Lithops. Stone plants. Living stones. Flowering stones. Brains. Each one unique. They are one of the most fascinating succulents, and anyone who sees one reacts differently.
My journey with lithops started with a few given to me about two years ago. Thinking I could treat them as I did any standard succulent, I started out with supreme confidence. If there is one thing this plant will do, it is to humble you. Given that I live in an area about as far removed in climate from their natural habitat, that was pretty much always going to happen.
At that point I decided I needed to educate myself.
Lithops are small mimicry plants which are made up of two leaves which are fused together. These leaves are semi-translucent and the flattened top part operates as a window and is the means by which the plant receives the light it needs. They are found in areas of Southern Africa which are extremely dry and receive minimal rainfall. As a result of this, their capacity to store water is immense. They also sit close to the ground to protect them from the heat.
Annual Cycle of Lithops
Lithops follow a very distinct annual cycle, and it is this which is the most important to understand. Having said this, different species do follow slightly different timelines.
By spring, the new leaves should be established, and the old leaves should be totally dry. The new leaves continue to grow and become established during this time.
In summer they become dormant. In their natural habitat this ensures they survive the hottest and driest time of the year. They require little to no water at this time and any water they receive will cause them to rot.
In autumn, they start to grow. The groove between the leaves will open up and a bud will emerge. In each case a single flower will appear. The flowers open during the afternoon and are mostly yellow and white. Lithops will only flower when they are between 3 and 5 years old. In nature, lithops will start flowering after the seasonal rains start, so the beginning of autumn is the time to start watering.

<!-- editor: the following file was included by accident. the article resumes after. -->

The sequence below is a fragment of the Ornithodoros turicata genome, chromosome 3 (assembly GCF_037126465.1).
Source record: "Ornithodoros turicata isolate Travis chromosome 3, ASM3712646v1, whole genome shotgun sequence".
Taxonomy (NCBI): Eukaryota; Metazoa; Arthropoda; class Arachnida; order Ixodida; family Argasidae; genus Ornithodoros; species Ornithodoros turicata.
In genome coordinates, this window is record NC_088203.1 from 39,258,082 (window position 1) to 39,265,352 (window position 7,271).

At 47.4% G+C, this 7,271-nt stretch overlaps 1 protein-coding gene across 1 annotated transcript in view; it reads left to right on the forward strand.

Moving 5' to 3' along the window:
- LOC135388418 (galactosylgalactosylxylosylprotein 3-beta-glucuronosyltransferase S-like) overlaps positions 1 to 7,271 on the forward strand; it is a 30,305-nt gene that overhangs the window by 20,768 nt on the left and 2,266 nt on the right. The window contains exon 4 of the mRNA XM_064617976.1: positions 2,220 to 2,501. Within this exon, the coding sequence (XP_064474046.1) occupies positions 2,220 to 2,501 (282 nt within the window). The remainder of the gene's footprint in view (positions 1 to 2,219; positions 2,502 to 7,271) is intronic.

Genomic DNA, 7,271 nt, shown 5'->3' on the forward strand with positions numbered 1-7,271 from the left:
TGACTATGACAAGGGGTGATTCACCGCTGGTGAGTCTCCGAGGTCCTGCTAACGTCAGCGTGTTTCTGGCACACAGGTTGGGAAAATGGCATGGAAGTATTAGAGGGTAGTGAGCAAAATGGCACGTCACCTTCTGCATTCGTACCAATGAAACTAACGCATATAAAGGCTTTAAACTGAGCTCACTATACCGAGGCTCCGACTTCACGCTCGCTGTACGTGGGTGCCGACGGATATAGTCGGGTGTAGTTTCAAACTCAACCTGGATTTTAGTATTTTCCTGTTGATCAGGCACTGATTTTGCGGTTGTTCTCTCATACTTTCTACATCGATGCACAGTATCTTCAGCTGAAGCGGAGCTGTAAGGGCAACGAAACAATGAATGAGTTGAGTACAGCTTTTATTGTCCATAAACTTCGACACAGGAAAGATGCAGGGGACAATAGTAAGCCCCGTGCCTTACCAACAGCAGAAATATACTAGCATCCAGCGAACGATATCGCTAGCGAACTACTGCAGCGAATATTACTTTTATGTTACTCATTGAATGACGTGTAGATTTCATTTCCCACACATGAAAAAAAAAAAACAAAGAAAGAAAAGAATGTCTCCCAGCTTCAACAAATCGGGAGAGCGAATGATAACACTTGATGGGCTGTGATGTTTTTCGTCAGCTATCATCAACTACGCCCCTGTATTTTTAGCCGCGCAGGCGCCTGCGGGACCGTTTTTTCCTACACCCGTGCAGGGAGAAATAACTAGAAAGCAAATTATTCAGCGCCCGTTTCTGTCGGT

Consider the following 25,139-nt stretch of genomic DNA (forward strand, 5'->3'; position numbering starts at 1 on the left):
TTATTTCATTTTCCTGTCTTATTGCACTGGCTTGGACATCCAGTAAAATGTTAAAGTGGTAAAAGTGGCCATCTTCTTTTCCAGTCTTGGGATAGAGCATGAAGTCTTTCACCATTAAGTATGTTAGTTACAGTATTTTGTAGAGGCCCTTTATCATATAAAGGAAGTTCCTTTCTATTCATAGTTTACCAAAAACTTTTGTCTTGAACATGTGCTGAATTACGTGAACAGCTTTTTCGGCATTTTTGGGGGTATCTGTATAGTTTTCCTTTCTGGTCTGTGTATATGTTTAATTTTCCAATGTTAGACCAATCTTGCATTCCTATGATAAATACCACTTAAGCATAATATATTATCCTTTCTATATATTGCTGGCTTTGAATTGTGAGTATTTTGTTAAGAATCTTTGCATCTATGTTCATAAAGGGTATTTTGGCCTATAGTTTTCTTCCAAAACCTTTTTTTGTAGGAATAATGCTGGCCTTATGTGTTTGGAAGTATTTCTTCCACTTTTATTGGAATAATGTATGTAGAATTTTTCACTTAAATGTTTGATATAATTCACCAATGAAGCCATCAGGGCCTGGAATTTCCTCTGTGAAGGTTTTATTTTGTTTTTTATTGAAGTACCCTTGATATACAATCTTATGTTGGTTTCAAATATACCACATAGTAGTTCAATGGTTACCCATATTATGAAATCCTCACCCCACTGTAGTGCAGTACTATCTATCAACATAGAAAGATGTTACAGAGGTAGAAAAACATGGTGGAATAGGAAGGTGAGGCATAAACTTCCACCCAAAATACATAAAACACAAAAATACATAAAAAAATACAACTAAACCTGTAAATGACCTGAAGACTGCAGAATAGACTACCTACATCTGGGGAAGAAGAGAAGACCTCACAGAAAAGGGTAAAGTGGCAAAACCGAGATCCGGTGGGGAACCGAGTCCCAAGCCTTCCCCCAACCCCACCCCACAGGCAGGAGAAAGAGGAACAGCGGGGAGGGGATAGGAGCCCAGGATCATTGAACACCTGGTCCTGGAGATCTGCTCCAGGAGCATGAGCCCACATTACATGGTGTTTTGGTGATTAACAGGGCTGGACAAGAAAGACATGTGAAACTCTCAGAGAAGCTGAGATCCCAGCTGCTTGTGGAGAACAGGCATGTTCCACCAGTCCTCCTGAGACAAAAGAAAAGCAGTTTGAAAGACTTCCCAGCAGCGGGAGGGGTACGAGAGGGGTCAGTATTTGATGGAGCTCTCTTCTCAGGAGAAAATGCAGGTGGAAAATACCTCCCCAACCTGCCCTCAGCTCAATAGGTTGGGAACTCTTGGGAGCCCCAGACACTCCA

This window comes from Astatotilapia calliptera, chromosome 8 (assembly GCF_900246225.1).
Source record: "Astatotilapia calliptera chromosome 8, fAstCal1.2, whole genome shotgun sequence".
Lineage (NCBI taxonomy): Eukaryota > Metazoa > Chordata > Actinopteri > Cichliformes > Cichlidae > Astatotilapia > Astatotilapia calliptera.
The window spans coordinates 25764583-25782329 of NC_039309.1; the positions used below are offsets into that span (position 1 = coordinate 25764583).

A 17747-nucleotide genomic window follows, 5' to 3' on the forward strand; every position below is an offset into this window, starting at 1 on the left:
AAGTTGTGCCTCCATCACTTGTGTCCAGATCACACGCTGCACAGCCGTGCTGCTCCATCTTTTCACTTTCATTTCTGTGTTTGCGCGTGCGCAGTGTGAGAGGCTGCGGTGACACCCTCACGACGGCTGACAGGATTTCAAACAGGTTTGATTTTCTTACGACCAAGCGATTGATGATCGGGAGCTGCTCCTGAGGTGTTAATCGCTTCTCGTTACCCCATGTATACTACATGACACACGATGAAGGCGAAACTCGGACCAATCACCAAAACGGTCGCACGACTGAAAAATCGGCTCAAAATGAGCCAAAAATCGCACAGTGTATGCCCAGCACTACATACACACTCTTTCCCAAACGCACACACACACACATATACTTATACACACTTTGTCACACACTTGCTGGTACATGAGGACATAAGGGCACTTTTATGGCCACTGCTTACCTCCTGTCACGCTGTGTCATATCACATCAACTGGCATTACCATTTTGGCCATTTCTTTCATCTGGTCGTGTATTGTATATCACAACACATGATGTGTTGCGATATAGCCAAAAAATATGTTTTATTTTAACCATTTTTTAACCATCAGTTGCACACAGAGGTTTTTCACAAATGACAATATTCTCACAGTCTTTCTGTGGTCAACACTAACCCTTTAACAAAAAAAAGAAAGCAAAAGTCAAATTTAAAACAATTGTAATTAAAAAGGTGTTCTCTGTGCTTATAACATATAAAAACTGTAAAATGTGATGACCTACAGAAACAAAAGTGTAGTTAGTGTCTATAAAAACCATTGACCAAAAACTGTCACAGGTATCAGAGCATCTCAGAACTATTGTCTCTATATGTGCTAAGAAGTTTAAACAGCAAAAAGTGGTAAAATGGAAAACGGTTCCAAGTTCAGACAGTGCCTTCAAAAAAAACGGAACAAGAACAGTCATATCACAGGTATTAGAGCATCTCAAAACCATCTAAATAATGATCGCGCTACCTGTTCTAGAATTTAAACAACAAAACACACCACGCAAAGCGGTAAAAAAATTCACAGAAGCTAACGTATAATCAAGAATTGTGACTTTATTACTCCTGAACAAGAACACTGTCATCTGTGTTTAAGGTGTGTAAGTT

During winter, the plant continues to grow. At this time, the leaves will separate and start to shrivel, with new leaves growing from between the old leaves. The new leaves receive all their moisture and nutrients from the old leaves. In some cases, more than one set of new leaves will appear, and in this way lithops may form clumps. The leaves continue to dry until they are thin and papery. At this point, they can be removed.
Watering through the seasons
It is very important to understand this life cycle and to ensure watering is appropriate to each stage. In my experience, this is where things go wrong with these plants.
In summer, when the plants are dormant, do not water at all. If they shrivel badly, a small amount of surface water can be given to them, but only until they plump up again.
The end of summer is the time to start watering. It is always best to water deeply, as lithops have long taproots which do not receive surface moisture. It is important to allow the substrate to dry out completely between watering. After flowering, watering should be steadily reduced. By the end of autumn, watering should be stopped to allow the plants to prepare for winter.
While the old leaves are shrivelling and the new leaves are appearing, it is important to not water the lithops. They derive all their moisture and nutrients from the old leaves and it is important that this process is allowed to happen. Watering at this stage will halt the absorption of the old leaves and inhibit the development of the new leaves.
Once the old leaves have dried out, watering can be gradually increased. In mid spring some deep watering is called for, once again letting the soil dry out properly between watering.
As it warms up and summer approaches, reduce watering.
For me, there are two critical issues to growing lithops.
The first is to understand the watering patterns and to work out how best to fit these into my own conditions. I live in an area with high summer humidity. In fact, we probably have higher levels of humidity all year round than lithops would find naturally. I have to work around this in working out how much to water. Summer is especially tricky as they do not want any water at this time and the environmental humidity can be significant.
Growing medium or Substrate
The second consideration is choice of substrate. I started with far too much organic matter in my substrate and I lost a fair number of lithops to rot. This soil just did not dry out fast enough and lithops left sitting in moisture are prone to rot. I then started adding pool filter sand into my mix and this helped, but still wasn’t sufficient. I have now started using pumice, which is widely recommended for lithops and other succulents. I prepare a mix with 90/10 proportions. The 90% is made up of pumice and some filter sand. This mix allows me to provide different consistencies in the substrate. The 10% is made up of soil. The health of my lithops has shown a significant improvement since making the change and I face summer a little less afraid than I have previously.
These little plants can be frustrating and at times soul destroying. But when you get it right and are able to watch the leaf changes and the flowers appear, they are by far and away the most exhilarating plant to own.